noun - A trailing boat is the boat or other marine vessel that an open water swimmer intentionally pulls along in the water for demonstrations of skill and strength. The niche discipline in the sport of open water swimming is referred to as boat pulling.
Nejib Belhedi pulled dozens of passengers in a trailing boat for 200 meters.
History of Boat Pulling
In 1957 at the age of 43, Jack LaLanne swam across the Golden Gate channel while towing a 2,500-pound cabin cruiser.
In 1974 at the age of 60, Jack LaLanne swam handcuffed and shackled towing a 1,000-pound boat from Alcatraz Island to Fisherman's Wharf.
In 1975 at the age of 61, Jack LaLanne swam the length of the Golden Gate Bridge underwater for a second time handcuffed, shackled and towing a 1,000-pound boat.
In 1976 at the age of 62, Jack LaLanne swam one mile in Long Beach Harbor shackled and handcuffed while towing 13 boats with 76 people sitting onboard.
In 1979 at the age of 65, Jack LaLanne towed 65 boats weighed down with 6,500 pounds in Lake Ashinoko near Tokyo, Japan while handcuffed and shackled.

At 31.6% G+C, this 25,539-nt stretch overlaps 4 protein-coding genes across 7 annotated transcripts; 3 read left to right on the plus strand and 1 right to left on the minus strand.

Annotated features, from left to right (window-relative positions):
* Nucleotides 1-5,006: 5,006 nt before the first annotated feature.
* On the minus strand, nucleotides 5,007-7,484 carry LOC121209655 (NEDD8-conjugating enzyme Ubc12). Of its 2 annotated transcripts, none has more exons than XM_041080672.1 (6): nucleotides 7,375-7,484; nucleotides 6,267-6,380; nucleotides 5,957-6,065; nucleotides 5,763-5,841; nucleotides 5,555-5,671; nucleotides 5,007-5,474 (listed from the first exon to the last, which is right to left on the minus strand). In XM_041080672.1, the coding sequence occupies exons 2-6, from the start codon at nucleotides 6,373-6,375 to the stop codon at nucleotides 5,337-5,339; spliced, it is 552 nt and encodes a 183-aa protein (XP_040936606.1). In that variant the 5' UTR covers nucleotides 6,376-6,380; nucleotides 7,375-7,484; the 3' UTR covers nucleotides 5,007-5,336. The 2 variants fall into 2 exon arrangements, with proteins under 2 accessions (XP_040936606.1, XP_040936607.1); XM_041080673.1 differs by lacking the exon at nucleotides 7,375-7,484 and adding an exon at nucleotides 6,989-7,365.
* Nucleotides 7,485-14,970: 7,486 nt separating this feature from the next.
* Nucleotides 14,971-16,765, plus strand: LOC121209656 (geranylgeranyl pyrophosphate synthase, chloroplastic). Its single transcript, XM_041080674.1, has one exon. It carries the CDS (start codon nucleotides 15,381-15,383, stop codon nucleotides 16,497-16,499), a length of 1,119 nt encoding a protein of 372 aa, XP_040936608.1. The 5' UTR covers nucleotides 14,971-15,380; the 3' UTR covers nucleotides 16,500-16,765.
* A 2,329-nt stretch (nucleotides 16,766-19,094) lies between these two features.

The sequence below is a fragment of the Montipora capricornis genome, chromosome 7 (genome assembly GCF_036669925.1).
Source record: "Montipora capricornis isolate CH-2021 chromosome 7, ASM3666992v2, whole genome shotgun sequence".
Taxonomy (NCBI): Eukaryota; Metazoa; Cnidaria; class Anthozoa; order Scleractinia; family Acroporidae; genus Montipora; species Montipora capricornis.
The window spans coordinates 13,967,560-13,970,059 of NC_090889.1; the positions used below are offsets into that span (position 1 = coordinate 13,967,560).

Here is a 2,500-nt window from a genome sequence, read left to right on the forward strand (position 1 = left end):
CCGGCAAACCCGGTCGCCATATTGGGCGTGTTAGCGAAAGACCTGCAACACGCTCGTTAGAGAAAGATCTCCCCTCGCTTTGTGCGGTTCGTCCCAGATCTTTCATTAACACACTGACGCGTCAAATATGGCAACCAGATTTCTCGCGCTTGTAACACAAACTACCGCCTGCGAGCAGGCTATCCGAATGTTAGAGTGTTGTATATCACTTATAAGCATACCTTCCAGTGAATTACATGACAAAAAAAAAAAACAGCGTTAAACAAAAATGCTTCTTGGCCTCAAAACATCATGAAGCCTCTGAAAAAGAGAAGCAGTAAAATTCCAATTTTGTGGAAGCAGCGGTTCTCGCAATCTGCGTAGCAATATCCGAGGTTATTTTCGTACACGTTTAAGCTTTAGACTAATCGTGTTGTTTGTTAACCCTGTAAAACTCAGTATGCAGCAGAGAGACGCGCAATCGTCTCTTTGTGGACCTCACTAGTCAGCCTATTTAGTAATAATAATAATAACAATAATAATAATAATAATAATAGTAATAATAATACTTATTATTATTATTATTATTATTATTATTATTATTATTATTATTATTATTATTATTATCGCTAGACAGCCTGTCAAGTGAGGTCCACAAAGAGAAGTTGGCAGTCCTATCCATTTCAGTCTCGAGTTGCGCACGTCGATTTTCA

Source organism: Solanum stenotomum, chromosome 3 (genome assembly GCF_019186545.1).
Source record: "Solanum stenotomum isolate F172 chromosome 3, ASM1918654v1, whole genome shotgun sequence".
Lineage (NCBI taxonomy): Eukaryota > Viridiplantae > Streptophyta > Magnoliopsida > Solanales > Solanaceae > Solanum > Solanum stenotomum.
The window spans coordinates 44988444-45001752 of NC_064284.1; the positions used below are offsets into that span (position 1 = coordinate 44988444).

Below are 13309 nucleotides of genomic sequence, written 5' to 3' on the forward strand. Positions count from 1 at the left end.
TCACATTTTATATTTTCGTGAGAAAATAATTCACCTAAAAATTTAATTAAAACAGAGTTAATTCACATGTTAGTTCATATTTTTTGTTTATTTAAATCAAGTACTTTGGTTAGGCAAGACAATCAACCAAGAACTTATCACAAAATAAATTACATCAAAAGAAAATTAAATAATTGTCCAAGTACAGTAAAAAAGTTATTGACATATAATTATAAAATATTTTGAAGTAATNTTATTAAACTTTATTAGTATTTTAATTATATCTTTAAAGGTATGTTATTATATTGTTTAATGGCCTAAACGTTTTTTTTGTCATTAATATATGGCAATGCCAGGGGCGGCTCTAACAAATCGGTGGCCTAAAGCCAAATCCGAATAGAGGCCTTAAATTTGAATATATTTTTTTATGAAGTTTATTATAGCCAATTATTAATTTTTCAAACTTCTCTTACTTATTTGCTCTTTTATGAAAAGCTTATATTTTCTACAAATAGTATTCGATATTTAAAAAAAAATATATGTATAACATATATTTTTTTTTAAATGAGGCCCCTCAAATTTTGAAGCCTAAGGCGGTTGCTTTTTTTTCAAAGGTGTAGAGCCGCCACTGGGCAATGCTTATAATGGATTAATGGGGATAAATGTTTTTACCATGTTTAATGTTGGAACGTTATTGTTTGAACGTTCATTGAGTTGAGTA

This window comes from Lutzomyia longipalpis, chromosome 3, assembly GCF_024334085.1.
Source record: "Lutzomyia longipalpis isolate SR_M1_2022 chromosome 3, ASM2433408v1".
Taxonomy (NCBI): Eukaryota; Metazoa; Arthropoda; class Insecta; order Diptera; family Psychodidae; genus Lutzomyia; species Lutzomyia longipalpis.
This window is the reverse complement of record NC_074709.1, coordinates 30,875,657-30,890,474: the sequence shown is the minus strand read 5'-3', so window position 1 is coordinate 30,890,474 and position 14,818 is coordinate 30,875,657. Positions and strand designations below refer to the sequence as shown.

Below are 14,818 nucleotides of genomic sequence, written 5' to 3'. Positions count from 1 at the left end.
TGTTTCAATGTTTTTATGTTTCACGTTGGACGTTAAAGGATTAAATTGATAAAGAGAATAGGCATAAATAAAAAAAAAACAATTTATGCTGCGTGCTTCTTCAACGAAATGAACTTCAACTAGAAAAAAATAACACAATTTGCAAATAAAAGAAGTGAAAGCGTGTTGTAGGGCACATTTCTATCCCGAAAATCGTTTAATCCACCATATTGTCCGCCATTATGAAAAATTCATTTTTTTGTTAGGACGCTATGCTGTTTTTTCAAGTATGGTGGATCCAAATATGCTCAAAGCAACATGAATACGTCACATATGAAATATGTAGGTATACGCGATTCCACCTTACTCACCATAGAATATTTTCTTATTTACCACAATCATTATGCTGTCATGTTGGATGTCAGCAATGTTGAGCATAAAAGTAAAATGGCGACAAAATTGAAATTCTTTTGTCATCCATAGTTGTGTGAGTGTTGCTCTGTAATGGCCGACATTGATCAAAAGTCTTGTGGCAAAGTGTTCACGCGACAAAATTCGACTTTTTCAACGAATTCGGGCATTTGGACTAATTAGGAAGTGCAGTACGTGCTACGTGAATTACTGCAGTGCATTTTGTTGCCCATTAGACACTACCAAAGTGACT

In 1980 at the age of 66, Jack LaLanne towed 10 boats with 77 people one mile in North Miami, Florida.
In 1984 at the age of 70, Jack LaLanne towed handcuffed and shackled, 70 boats 1.5 miles with 70 people from the Queen’s Way Bridge in the Long Beach Harbor to the Queen Mary.
In 1994 at the age of 80, Jack LaLanne swam 1.5 miles handcuffed and shackled while towing 80 boats with 80 people from the Queensway Bay Bridge in the Long Beach Harbor to the Queen Mary.
On 17 November 2015, Nejib Belhedi pulled a 22-ton trailing boat in Tunisia.
On 19 November 2015, Nejib Belhedi pulled a 30-ton trailing boat in Tunisia.